Read caption Widow and mother of four, Kugar picks water lilies for food to survive. Together with her children, they were forced to flee to escape the fighting. "There were serious killings of people in Bentiu town, and that was how my husband got killed. I walked on foot together with my children for six days and on the seventh day we arrived in Mankien," Kugar said. Photo: Ingrid Prestetun/NRC

South Sudan worst-case hunger crisis looming

Published 06. Jun 2018|Edited 05. Jun 2018
More civilians are without food in more places than ever before in the history of South Sudan. An upsurge in fighting, lack of access and attacks on aid workers batters already food insecure communities.

“The UN’s deadly prediction of record numbers of hungry people in South Sudan is already unfolding from what I’m seeing,” said Jan Egeland, Secretary General of the Norwegian Refugee Council (NRC), who is currently visiting the country. 

Food security experts warned in February that unless aid and access were maintained, a record 7.1 million South Sudanese would face ‘crisis’ or worse ‘acute’ food insecurity between May and July. This is equivalent to two out of every three people in the young nation.

“From what I’ve witnessed and what displaced people tell me, a worst-case nightmare scenario is already on our doorstep. Widows tell me how their villages were burned to the ground, their husbands killed, and they are left with children they cannot feed nor protect,” said Egeland from Unity state. “I am outraged by how rape has become a common feature of the conflict,” Egeland said.

Since the February warning, large parts of South Sudan have seen an upsurge in violence. Renewed fighting in parts of Unity State in April displaced thousands of civilians. Thousands of others have been forced from their homes in Equatorial State.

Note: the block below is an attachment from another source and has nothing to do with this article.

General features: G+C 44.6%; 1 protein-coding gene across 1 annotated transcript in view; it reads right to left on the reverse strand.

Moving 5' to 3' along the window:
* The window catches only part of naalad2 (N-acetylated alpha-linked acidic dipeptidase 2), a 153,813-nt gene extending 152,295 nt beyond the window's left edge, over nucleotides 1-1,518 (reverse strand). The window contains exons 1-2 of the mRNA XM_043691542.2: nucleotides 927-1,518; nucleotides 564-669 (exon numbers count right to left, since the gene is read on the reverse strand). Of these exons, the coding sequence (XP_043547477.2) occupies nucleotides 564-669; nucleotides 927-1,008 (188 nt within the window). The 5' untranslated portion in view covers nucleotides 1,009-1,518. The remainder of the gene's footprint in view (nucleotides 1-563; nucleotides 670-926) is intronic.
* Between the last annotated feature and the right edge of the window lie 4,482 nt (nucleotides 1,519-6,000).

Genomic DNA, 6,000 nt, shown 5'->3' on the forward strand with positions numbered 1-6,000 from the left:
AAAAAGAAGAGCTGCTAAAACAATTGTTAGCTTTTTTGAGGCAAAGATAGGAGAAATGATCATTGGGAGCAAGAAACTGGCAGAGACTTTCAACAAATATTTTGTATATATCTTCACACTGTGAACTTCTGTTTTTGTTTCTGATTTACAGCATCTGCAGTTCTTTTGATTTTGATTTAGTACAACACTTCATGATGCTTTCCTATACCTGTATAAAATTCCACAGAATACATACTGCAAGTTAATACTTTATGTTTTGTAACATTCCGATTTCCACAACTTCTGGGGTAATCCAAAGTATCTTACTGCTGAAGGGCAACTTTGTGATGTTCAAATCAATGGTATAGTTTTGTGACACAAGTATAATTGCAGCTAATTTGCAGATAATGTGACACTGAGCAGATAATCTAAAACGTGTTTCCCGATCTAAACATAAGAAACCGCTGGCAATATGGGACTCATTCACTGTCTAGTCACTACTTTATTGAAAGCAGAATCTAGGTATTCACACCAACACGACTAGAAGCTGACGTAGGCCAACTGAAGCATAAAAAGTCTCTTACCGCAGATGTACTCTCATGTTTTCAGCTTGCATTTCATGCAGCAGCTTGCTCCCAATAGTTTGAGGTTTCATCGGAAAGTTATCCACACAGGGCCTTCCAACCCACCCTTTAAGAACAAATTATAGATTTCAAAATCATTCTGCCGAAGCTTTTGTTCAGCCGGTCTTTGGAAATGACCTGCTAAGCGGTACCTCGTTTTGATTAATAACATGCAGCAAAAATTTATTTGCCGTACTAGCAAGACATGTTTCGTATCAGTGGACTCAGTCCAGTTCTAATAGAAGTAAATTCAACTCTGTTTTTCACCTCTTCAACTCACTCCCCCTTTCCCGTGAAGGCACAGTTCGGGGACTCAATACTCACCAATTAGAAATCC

Much of Unity and the Equatorial States have become humanitarian black holes, where access to communities is close to impossible. We still do not see the full consequences of the widespread and indiscriminate violence. 

Aid agencies face a relentlessly hostile operating environment. More than a hundred aid workers have been killed since December 2013.  In April alone, there were 80 reports of aid workers prevented from delivering aid. In May NRC was forced to suspend an emergency food distribution in Unity State because of active fighting in the state. 

In areas too insecure to travel by road, the only option is to airdrop food to communities in need. “Food drops are desperate measures in desperate times. But without this lifeline, an already bleak situation would turn into a total catastrophe. With peace South Sudan with its vast fertile lands could easily be a breadbasket for Africa,” said Egeland.

“This is a brutal war carried out largely on civilians. Men with weapons and power are continuing a senseless conflict that end up costing lots of innocent lives including women and children,” said Egeland. 

Notes to editors
  • Photos of the food crisis are available here.  
  • B-roll video of the food crisis and Jan Egeland’s visit are available here
  • Jan Egeland is available for interview in Juba on Wednesday and in Nairobi on Thursday. 
For more information, please contact

In Juba 

 Tuva Raanes Bogsnes

tubo@nrc.no


+47 932 31 883

In Nairobi

Geno Teofilo

Regional Head of Communications   

geno.teofilo@nrc.no

+47 941 65 579

Global

Media hotline

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